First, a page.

pods, curled, split, furry inside with little shiny circles where the seeds
lay before being ejected far and wide. Spring doesn’t come quietly in
Zimbabwe, our days filled with the explosions of cracking pods and shiny
brown seeds rattling on roofs and pinging against windows. The not so nice
red also filling our lives at the moment are the clouds of red dust that
lift up, rearrange themselves and then settle on everything below. No sooner
do you wipe off one layer than another one settles. Then there are the blood
red sunsets which announce the end of almost every day at this time of year.
Not long before reaching the horizon and as it sinks through the dust and
ash of countless uncontrolled fires, the sun suddenly turns bright red. You
don’t have long to watch it, less than ten minutes, before its gone leaving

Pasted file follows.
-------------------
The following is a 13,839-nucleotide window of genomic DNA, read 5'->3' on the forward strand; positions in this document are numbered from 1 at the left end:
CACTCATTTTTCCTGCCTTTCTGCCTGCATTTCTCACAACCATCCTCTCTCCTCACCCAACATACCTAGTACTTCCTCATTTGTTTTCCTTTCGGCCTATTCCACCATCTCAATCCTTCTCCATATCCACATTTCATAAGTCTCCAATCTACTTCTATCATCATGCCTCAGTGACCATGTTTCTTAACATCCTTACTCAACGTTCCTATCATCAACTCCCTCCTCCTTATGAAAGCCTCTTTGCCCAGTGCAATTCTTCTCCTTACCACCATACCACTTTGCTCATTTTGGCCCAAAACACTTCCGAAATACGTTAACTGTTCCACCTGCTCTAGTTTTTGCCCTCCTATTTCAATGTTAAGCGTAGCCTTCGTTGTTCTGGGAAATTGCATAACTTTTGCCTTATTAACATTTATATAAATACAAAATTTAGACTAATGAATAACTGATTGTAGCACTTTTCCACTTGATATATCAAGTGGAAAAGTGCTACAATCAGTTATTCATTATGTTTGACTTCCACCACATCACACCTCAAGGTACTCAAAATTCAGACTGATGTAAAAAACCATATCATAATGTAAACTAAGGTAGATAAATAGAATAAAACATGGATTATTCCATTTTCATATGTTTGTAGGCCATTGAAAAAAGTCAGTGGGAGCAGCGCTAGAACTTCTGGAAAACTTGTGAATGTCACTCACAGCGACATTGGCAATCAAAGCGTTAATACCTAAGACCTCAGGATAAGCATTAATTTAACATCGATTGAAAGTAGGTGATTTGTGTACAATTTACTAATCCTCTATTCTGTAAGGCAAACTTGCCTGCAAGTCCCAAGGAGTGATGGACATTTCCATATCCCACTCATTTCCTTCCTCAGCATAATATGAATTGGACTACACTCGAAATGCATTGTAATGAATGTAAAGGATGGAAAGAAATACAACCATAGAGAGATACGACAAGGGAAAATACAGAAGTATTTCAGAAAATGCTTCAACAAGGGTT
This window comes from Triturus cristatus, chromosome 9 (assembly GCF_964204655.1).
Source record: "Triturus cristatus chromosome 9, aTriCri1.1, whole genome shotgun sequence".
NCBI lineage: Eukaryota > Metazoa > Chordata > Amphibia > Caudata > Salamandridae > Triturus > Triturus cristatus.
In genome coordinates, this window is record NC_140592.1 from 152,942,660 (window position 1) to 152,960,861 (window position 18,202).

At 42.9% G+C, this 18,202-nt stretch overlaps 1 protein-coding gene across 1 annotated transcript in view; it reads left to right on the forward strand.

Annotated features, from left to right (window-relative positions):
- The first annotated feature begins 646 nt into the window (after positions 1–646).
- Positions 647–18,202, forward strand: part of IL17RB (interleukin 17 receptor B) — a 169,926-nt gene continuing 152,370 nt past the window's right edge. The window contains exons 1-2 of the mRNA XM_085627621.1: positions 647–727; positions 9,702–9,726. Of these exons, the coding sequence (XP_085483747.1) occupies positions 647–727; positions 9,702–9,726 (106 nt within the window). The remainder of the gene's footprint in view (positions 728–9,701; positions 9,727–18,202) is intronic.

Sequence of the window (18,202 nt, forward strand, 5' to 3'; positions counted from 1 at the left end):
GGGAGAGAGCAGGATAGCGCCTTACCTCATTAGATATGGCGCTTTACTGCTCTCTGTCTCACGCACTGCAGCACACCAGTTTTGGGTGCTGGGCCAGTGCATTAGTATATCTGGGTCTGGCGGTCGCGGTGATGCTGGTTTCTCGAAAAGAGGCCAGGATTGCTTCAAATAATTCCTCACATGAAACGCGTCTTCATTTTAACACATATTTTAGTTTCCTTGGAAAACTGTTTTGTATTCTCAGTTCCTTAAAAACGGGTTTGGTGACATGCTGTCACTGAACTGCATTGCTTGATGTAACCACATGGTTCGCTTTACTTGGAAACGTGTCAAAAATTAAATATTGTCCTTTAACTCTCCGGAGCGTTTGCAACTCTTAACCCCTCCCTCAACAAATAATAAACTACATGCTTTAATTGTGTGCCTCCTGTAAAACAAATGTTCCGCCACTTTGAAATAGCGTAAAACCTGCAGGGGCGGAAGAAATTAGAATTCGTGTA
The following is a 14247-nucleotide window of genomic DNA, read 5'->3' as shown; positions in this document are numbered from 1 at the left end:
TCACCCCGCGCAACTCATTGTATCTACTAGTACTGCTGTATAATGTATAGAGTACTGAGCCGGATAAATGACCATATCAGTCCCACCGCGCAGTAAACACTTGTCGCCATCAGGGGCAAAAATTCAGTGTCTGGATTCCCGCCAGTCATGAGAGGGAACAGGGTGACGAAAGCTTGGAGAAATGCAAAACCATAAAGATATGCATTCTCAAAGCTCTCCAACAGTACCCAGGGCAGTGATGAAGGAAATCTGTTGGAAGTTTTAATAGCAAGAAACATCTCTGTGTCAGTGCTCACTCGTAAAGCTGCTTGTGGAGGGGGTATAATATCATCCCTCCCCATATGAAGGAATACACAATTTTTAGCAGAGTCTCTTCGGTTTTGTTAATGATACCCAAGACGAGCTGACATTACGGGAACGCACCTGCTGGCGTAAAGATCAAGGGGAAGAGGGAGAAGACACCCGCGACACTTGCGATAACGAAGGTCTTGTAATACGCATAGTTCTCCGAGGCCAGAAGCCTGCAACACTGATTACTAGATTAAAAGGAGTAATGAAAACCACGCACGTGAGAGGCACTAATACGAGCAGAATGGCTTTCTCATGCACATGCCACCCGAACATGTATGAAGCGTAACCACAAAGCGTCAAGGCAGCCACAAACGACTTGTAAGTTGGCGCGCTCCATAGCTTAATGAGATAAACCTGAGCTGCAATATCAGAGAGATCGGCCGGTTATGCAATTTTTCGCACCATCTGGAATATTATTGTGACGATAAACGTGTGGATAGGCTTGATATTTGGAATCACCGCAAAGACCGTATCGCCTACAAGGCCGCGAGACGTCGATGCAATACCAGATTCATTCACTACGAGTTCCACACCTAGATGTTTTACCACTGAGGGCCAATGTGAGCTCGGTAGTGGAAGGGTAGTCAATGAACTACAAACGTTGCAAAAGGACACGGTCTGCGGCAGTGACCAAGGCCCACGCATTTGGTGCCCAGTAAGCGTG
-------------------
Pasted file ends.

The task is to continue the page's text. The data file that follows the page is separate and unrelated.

a sky streaked with pink and orange and gold.

Watching a blood red sunset this week I was struck by the commonest sight at
this time of year which tells so much about life in Zimbabwe. Its taken less
than a decade of turning a blind eye by an urban municipality for a fragile
and delicate wetland to be unashamedly taken over by a couple of dozen
people. Unchecked and uncontrolled, anyone who feels like it has
apportioned themselves little plots all over the wetland. Every year the
trees and shrubs decrease and retreat as places are cleared for cultivation.
In the last four years while town authorities have squabbled over politics
and jostled for position, the last of the precious indigenous herbs, sedges
and water purifying plants have been eradicated from the wetland. Gone too